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How to Improve Your “I” Sight

Updated on December 2, 2009

What do you think about yourself? Is your self image over inflated, deflated or have you found a healthy, happy balance? What you think about yourself can impact your life, your ability to function, your career, your relationships and even how you take care of yourself. Most people think that a self image problem is a lack of self worth. That may be true for some; others, however, think a little too much of themselves. Take some time to sit down with a pen and paper and answer these questions. No one but you is going to read your answers, so be honest. You may be surprised at what you learn about yourself and your self image.

Give Yourself an “I” Exam

Answer the following questions.

Do you have an answer for everything? Why?

Do you scoff at or ridicule people that don’t measure up to your standards? Why?

Do you wish you could be more like someone you admire? Why?

Do you diminish your contributions to family, friends and colleagues? Why?

Do you dwell on your accomplishments and tout them on a continual basis? Why?

Do you dwell on your failures, and think about them constantly? Why?

Do you avoid looking in the mirror? Why?

Do you avoid conversations or expressing your point of view and opinions? Why?

Do you dominate conversations? Why?

Do you hide from the world? Why?

Do you walk with your head down, hold it level or point your nose up in the air? Why?

Do you avoid eye contact? Why?

Do you shun people whom you consider to be less worthy than yourself?

Do you feel as if your opinions are worthless? Why?

Do you believe that you are always right? Why?

Can you admit when you are wrong? Why?

Do you misrepresent your intelligence or expertise? Why?

Do you publicly criticize others? Why?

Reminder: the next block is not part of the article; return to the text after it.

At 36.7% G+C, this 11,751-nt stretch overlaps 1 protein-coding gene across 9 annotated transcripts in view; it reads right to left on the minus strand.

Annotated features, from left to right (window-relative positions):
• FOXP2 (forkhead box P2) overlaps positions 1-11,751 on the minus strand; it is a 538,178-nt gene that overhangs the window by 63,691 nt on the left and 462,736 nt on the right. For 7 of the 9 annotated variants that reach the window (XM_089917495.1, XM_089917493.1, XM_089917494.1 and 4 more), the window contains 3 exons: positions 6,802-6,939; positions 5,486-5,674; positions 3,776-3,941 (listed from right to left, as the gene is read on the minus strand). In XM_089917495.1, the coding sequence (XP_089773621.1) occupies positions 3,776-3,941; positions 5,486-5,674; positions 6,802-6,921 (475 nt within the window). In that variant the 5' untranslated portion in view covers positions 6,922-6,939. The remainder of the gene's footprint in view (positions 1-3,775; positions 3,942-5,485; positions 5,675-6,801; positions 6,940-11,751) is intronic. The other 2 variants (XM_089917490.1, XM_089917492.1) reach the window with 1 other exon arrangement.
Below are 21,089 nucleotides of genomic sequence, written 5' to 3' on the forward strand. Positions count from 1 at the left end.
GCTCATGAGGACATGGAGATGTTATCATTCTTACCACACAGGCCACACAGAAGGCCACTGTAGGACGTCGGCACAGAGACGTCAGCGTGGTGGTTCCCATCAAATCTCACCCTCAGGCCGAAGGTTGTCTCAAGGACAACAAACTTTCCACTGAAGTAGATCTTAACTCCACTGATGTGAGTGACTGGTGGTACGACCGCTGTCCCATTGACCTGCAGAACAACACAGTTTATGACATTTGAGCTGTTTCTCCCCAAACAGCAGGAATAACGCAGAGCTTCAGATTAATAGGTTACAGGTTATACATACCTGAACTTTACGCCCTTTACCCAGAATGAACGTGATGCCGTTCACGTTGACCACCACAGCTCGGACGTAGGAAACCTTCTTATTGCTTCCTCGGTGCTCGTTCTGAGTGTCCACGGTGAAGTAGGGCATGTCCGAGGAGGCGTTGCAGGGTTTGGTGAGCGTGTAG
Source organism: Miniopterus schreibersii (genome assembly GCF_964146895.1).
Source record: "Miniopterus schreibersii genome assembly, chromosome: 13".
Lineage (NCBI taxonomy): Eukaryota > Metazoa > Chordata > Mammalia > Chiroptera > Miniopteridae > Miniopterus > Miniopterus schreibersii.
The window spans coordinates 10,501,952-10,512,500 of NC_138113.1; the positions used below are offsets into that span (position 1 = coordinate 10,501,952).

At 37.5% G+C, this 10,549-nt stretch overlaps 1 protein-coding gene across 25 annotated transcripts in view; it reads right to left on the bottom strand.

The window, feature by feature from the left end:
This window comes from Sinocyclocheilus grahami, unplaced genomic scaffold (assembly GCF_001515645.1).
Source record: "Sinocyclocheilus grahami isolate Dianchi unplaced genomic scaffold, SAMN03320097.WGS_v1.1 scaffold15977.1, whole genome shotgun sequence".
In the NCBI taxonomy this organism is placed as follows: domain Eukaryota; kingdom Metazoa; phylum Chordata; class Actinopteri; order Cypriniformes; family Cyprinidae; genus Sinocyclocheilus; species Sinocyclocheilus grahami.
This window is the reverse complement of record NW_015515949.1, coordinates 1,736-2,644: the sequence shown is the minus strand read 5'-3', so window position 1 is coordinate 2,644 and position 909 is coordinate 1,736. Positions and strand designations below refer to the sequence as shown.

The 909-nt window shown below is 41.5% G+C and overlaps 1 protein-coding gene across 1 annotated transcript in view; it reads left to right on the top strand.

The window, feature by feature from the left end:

Do you publicly offer suggestions that others should follow to improve themselves? Why?

Identify your problem areas. If you are a know it all, admit it. This may be the reason you don’t have successful personal relationships. You may be coming off as extremely arrogant. Do you dwell in self pity? Again, this could affect your relationships.

Write an honest personal evaluation about your self image, where you think you need improvement and why.

Start taking action to improve your self image. If your self image is a little too positive, it may need a bit of deflating. Sometimes it is best to keep your opinions to yourself. Other times, if the situation warrants it, you should share your criticisms and suggestions privately. Understand that you are not an expert in everything. Even if you are an expert in a certain field, it doesn’t mean you are always right. If you feel you have a negative self image, start making changes that will make you feel better about yourself. You may choose to take a few classes. You may need to force yourself to take part in conversations and overcome your shyness.

Consider talking with a counselor if the changes you want to make seem impossible or overwhelming. A therapist will be able to help you understand your self image, and how to improve it one step at a time.


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